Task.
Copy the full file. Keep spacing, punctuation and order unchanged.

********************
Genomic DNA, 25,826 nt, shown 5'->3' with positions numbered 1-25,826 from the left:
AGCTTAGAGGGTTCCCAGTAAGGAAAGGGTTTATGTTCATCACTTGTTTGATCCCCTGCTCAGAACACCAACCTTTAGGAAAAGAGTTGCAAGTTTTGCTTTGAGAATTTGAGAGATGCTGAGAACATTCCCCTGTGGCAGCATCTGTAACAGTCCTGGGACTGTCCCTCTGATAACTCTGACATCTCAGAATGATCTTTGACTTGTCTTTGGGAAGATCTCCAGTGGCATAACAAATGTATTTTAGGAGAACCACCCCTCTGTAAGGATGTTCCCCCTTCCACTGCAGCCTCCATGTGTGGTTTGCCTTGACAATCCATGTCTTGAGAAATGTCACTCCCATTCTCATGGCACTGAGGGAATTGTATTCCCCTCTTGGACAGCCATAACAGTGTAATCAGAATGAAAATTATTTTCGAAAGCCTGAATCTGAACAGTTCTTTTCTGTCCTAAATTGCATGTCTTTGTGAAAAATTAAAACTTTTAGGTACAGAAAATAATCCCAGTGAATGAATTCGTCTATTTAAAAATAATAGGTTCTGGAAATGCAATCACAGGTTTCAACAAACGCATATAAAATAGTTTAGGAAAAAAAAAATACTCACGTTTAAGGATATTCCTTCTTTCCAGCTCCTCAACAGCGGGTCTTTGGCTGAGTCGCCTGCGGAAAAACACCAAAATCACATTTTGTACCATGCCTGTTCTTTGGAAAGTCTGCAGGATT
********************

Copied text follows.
Genomic DNA, 25,826 nt, shown 5'->3' with positions numbered 1-25,826 from the left:
AGCTTAGAGGGTTCCCAGTAAGGAAAGGGTTTATGTTCATCACTTGTTTGATCCCCTGCTCAGAACACCAACCTTTAGGAAAAGAGTTGCAAGTTTTGCTTTGAGAATTTGAGAGATGCTGAGAACATTCCCCTGTGGCAGCATCTGTAACAGTCCTGGGACTGTCCCTCTGATAACTCTGACATCTCAGAATGATCTTTGACTTGTCTTTGGGAAGATCTCCAGTGGCATAACAAATGTATTTTAGGAGAACCACCCCTCTGTAAGGATGTTCCCCCTTCCACTGCAGCCTCCATGTGTGGTTTGCCTTGACAATCCATGTCTTGAGAAATGTCACTCCCATTCTCATGGCACTGAGGGAATTGTATTCCCCTCTTGGACAGCCATAACAGTGTAATCAGAATGAAAATTATTTTCGAAAGCCTGAATCTGAACAGTTCTTTTCTGTCCTAAATTGCATGTCTTTGTGAAAAATTAAAACTTTTAGGTACAGAAAATAATCCCAGTGAATGAATTCGTCTATTTAAAAATAATAGGTTCTGGAAATGCAATCACAGGTTTCAACAAACGCATATAAAATAGTTTAGGAAAAAAAAAATACTCACGTTTAAGGATATTCCTTCTTTCCAGCTCCTCAACAGCGGGTCTTTGGCTGAGTCGCCTGCGGAAAAACACCAAAATCACATTTTGTACCATGCCTGTTCTTTGGAAAGTCTGCAGGATT